Canada eying purchase of Ely, eh?
Officials say recreation town could be moved to other side of BWCAW
By ANGIE RIEBE
Published: Monday, March 31, 2008 10:59 PM CDT
ELY — Could Ely really disappear from the map of Minnesota next year? Will Ely really soon belong to Canada?
There are many questions still to be answered, more information yet to be told.
But, according to the Ely Chamber of Commerce, the Ontario Ministry of Natural Resources has reportedly entered into negotiations with the state governor’s office to buy the town of Ely and move it to the Canadian side of the border in an attempt to boost tourism. If a satisfactory price can be determined, Ely could “reappear” on a new map come early-2009 — the map of Ontario, Canada.
The chamber’s just-announced “news” of Canada’s unprecedented offer to buy Ely — a virtually unbelievable circumstance — has come as quite a shock to everyone from the mayor of Ely to local resort owners and canoe outfitters.
“This is truly amazing,” said Linda Fryer, administrative director of the Ely Chamber of Commerce. “This came as such a surprise that we haven’t even had a chance to react. Who would have thought that someone would be interested in buying Ely?”
Blayne Hall of Williams and Hall Outfitters in Ely was a bit dumbfounded by the chamber’s announcement, but not completely surprised.
“We were all shocked to learn of how serious the parties were to complete the transaction,” he said. Yet, “it’s an event that was bound to happen sooner or later, with a resource like the Boundary Waters sitting so near Canada.”
In a prepared statement, the Premier of Ontario has pledged that the town will retain its worldwide reputation as the entryway to the Boundary Waters Canoe Area Wilderness — only from the other side of the border, according to the chamber. Street names, buildings, homes, restaurants, gift shops and museums will also remain the same.
The story of the sale, though, has left Minnesota residents wondering if this might be the last summer to enjoy the 1 million acres of unspoiled wilderness the Ely area is known for worldwide, Fryer said.
“I think it’s really important that if we’re going to be locked in negotiations for a long time before it happens that it’s in the best interest for people to visit Ely sooner than later,” Hall said.
John Schiefelbein, owner of North Country Canoe Outfitters and Pine Point Lodge, agrees.
“With the coming change and passport situation going into Canada, I hope Minnesota people and U.S. people will take the summer of 2008 as their opportunity to visit Ely while it’s still on our side of the border,” he said, referring to the pending passport requirement to cross the border.
Ely Mayor Chuck Novak was stunned by the chamber’s incredible announcement.
“I’m not really sure whether it’s real or not,” he said. “I’ve had several phone calls from a lot of people inquiring about a potential offer to buy the city, but I have no document at City Hall.”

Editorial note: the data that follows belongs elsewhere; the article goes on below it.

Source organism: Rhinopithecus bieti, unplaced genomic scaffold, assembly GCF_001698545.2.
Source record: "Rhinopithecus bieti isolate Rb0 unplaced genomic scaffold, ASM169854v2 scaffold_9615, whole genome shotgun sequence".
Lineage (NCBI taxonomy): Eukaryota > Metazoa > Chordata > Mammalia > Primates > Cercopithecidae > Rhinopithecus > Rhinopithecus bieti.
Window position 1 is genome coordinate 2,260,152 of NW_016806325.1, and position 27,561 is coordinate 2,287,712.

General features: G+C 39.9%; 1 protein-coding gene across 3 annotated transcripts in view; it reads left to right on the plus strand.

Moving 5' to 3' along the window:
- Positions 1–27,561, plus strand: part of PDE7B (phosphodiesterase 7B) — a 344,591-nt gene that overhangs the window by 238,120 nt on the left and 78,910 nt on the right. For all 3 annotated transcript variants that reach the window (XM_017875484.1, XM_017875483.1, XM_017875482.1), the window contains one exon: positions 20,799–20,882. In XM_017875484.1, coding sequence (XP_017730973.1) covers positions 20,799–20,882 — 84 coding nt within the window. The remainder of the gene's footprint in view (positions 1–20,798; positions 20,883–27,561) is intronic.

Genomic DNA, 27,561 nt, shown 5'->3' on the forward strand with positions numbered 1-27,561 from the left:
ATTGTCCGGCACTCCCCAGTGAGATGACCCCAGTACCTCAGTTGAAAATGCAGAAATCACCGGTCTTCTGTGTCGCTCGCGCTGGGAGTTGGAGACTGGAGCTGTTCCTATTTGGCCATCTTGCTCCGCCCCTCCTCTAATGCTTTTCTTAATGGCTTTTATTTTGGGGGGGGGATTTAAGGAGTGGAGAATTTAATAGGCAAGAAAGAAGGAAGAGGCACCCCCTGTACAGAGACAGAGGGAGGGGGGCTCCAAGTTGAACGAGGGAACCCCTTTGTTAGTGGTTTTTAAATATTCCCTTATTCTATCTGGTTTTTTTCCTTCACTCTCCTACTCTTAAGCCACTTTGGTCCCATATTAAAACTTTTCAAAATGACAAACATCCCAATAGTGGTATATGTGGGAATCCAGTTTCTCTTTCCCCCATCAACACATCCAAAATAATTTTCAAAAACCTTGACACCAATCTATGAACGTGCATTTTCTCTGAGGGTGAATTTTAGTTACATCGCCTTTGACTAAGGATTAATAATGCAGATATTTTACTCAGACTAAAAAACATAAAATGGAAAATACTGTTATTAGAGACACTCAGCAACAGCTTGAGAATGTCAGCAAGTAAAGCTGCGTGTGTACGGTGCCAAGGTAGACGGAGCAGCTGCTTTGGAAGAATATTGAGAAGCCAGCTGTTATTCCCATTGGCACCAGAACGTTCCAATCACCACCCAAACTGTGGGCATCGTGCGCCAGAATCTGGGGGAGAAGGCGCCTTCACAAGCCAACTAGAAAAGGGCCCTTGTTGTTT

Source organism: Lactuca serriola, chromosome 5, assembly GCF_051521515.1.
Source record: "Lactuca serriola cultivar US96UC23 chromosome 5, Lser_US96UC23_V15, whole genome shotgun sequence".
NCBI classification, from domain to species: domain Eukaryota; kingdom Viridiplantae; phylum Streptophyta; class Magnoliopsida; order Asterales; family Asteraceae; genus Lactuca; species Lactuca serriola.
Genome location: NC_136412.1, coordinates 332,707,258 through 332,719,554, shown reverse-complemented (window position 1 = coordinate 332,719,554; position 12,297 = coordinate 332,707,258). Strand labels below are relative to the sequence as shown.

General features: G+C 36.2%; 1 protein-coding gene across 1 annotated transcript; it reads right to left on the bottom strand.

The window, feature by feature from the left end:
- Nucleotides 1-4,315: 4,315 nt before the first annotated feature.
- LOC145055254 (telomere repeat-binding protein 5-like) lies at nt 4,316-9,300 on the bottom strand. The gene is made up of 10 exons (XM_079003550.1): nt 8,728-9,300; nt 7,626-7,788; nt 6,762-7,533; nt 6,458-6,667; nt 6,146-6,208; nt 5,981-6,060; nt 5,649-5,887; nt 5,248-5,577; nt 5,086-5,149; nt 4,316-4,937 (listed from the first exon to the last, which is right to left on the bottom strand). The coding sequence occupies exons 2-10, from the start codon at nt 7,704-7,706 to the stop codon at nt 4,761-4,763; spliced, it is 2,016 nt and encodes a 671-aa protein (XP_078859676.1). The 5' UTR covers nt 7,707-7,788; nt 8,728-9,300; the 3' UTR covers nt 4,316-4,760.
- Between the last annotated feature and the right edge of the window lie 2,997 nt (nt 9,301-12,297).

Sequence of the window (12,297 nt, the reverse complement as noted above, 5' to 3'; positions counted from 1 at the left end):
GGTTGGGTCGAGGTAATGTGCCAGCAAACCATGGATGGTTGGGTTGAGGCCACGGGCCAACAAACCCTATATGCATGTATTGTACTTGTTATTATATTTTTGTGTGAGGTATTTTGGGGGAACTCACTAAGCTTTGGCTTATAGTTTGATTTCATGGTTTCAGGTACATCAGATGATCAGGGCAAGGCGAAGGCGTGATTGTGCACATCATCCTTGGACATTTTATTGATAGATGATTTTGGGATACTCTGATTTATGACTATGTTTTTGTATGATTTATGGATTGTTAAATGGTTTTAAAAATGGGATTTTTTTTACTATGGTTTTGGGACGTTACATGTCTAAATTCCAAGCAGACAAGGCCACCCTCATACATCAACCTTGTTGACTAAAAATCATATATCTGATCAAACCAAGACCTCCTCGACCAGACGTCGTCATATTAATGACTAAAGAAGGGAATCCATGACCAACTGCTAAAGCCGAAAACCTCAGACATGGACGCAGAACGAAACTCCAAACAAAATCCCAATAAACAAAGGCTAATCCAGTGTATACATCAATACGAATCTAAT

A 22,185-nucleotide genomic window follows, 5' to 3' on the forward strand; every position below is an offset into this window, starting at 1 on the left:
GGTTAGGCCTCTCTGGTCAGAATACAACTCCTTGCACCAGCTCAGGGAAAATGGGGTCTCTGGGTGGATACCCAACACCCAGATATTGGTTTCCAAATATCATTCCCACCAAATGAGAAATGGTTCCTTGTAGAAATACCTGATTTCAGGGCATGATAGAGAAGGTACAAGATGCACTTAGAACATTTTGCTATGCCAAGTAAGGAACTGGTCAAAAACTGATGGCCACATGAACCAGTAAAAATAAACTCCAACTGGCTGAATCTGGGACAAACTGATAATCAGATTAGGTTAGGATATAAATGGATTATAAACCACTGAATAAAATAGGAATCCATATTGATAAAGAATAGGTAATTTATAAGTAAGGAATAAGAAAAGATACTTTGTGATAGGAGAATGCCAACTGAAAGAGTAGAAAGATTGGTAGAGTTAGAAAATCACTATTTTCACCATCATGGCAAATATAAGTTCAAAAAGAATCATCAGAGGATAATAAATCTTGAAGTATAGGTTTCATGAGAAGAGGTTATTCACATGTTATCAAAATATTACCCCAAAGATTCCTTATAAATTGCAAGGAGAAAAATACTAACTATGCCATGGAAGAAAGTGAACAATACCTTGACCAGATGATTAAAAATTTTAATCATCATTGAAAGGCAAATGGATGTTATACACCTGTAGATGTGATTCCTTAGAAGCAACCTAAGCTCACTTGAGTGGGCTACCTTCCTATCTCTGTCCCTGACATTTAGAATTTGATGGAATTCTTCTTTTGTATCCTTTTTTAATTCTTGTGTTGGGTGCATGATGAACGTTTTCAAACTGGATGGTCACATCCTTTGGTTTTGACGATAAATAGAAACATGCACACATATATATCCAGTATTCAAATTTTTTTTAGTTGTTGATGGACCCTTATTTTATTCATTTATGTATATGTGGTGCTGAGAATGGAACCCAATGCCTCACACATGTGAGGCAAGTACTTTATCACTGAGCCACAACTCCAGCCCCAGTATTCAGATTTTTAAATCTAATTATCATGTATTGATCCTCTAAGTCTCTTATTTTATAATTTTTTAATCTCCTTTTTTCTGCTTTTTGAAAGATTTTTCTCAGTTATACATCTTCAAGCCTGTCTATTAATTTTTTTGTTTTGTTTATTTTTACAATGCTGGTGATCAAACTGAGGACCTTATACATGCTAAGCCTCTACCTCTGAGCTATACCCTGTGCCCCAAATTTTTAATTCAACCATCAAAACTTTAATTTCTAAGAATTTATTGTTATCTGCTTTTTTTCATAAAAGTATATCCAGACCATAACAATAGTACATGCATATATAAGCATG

Novak said he was awaiting the next delivery of mail to see if anything official had arrived. “Until then, I don’t know what to do.”
He said he would seek the advice of council members and “walk around and ask our citizens” for their input.
“We have to figure out what position to take as a City Council,” Novak said. “I don’t think anyone on the council would entertain the position to sell the city.”
Hall said his customers have been concerned about the situation. “Everybody’s been calling to find out if they need to change their money before coming up and if they need passports.”
Schiefelbein has experienced a similar situation.
“There’s been a demand from past customers to keep us as the home of Ely,” he said.
After all, there’d be many adjustments if Canada took over Ely.
“I’m not sure how easy it will be to use loonie coins instead of dollar bills,” Schiefelbein said. “Personally, I’m very proud of the U.S. eagle. It will take some getting used to the Canadian beaver.”
However, “with the U.S. dollar on par with the Canadian, valued essentially the same,” it may help some, he said.
But “there will be an economic impact,” he added. For instance, phone numbers will have to be changed, and “I understand the mail to Canada is slower and it will take us longer to get our brochures out. ... It concerns us.”
Additionally, he said, “the Minnesota DNR will lose out on state fishing license revenue from all the people who come to Ely for the fantastic fishing.”
And there’s no telling how long it will take United States tourists to get to the new Canadian Ely.
“I’m not sure where they’ll put the Canadian Customs station to get into Ely,” said Schiefelbein, who envisions visitors backed up to Duluth “with the number of people trying to get through Canada Customs (to Ely).”
But he does understand Canada’s interest in Ely.
“Any place would be lucky to have Ely,” Schiefelbein said. “It would be a tremendous boon to Canadian tourism to have the central entrance into the Boundary Waters, (a place) which is unparalleled anywhere in the world with such a huge number of lakes and wildlife and fishing opportunities.”
Schiefelbein said there is a petition residents can sign to try to stop the sale of Ely to Canada, and he urges people to do so by visiting the Ely Chamber of Commerce’s Web site at www.ely.org.
“Voice your support” of Ely remaining in Minnesota, he said.
The April 1 announcement has been truly “amazing,” Hall said.
Could it be a coincidence that it was made on April Fools Day?
“It was totally out of the blue,” Schiefelbein said. All of a sudden on April 1st, bang, they hit us with this. You’ve got to kidding, eh?”
Additional information on this ongoing story will appear in tomorrow’s Mesabi Daily News.
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“It will take some getting used to the Canadian beaver.”
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